- Dollar - A False Sense of Hope?
- EUR: Spanish Bond Yields Fall Sharply after Bank Bailout
- GBP: Mixed Housing Market Numbers
- NZD: RBNZ Wheeler Says Strong Currency Hurting Demand
- CAD: Current Account Balance Due
- AUD: Oil and Gold Prices Decline
- JPY: Lifted by Comments from Abe's Economy Minister
Dollar - A False Sense of Hope?
Currencies failed to see much benefit from today's rally in equities. While the commodity currencies edged higher, the euro, British pound, Swiss Franc and Japanese Yen ended the day unchanged against the greenback. At the end of the North American trading session, EUR/USD jumped about 20 pips but there was no major catalyst. The rally in equities was sparked by comments from House Speaker Boehner who sounded more conciliatory and optimistic that a deal will be reached. Yet the divergence between the performance of equities and currencies suggests a false sense of hope and implying that either equity traders are overly optimistic or currency traders are overly cautious. Given the back and forth comments from U.S. lawmakers, we believe that caution is warranted particularly since just yesterday Senate Majority Reid expressed disappointment on the lack of progress. Boehner said Republicans are willing to raise revenue if Democrats agree to spending cuts. He is "optimistic" that Republicans and Democrats can "work together to avert this crisis, and sooner rather than later." However more revenue won't come from higher taxes for the rich because Boehner continues to oppose increasing rates on the wealthy. President Obama isn't letting up on his call on raising taxes on the top 2% either and as a result, the best we can hope for is a partial deal that involves eliminating loopholes, deductions and extending Bush era tax cuts on lower to middle income families. Obama wants a deal done by Christmas and based on the price action in the financial markets, investors are cautiously optimistic and hopeful that his deadline will be met.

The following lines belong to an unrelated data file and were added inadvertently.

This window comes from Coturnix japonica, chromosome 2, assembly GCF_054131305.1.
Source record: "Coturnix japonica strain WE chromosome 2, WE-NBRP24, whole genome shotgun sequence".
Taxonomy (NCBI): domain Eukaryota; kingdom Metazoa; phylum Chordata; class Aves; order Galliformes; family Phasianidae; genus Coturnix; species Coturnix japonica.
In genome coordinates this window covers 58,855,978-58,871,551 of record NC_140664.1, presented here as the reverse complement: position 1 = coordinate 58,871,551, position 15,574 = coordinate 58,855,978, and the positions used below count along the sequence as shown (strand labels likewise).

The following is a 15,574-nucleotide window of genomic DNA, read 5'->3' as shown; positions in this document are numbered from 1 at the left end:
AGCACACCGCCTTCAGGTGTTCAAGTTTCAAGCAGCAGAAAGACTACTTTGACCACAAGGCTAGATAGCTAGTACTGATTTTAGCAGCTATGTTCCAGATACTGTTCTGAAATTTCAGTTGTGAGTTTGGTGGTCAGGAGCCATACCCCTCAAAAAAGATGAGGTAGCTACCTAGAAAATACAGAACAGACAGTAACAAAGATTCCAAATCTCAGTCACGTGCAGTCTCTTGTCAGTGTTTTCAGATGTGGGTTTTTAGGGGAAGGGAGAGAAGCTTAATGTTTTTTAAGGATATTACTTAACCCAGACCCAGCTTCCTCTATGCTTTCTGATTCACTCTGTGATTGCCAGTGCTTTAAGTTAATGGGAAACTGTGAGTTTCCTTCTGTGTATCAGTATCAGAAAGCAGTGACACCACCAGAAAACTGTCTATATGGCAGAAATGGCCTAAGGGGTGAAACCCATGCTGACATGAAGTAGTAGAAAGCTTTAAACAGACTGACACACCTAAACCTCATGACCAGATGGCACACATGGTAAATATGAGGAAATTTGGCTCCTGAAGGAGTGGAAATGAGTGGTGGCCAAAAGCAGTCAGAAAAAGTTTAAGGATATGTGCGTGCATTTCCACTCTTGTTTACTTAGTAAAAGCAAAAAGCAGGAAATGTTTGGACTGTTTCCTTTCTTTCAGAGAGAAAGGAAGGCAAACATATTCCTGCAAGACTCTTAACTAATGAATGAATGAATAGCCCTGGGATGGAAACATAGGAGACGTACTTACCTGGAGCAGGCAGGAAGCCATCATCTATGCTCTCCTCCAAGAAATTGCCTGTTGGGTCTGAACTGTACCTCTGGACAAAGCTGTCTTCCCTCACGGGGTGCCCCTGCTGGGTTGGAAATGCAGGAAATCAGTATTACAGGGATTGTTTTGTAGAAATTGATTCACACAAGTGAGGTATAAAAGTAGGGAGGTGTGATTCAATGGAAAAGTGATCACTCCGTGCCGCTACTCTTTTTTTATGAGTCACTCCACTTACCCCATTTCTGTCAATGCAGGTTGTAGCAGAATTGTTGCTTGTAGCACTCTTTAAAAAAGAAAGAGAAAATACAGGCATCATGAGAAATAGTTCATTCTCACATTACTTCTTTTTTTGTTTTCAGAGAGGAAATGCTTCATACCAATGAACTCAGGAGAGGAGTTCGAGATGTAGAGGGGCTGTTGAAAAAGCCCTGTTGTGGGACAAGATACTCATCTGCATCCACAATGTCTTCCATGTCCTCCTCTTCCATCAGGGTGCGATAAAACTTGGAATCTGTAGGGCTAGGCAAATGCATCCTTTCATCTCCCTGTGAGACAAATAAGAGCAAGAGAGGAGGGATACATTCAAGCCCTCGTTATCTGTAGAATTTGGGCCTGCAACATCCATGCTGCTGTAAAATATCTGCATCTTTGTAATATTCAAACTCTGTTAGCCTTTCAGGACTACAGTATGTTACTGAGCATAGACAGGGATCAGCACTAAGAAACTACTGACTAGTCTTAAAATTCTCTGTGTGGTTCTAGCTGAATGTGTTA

According to the Federal Reserve's Beige Book report, the U.S. economy expanded at a "measured pace" as the Fiscal Cliff nears. The tone of the report was slightly less upbeat than in the past due largely to the negative impact of Hurricane Sandy. While most districts reported an improvement in consumer spending and optimism about the holiday shopping season, manufacturing conditions weakened, wage pressures were subdued and drought conditions persisted in some regions. For the FOMC, the latest Beige Book report gives them very little reason to change their view that more stimulus may be needed once Operation Twist ends in December. There is also signs of weakness in the housing market. According to this morning's new home sales report, sales fell 0.3% in October. Economists were looking for a small increase after a large rise the previous month but not only did sales decline but the past month's report was also revised sharply lower. In September sales rose a mere 0.8% compared to an original report of 5.7% growth. The median price of a home sold also dropped for the second month in a row by 4.2%, reflecting continuing weakness in housing demand. While sales of existing homes have been strong, there has been virtually no growth in new home sales over the past 3 months. Low interest rates have been supportive of the housing market but the sector lacks momentum and will be unable to fully recover until there is a broader economic recovery. According to the minutes from the last Federal Reserve meeting, the housing market remains an area of concern for the central bank. The second revision to third quarter GDP is due for release tomorrow along with the weekly jobless claims report and pending home sales.
EUR: Spanish Bond Yields Fall Sharply after Bank Bailout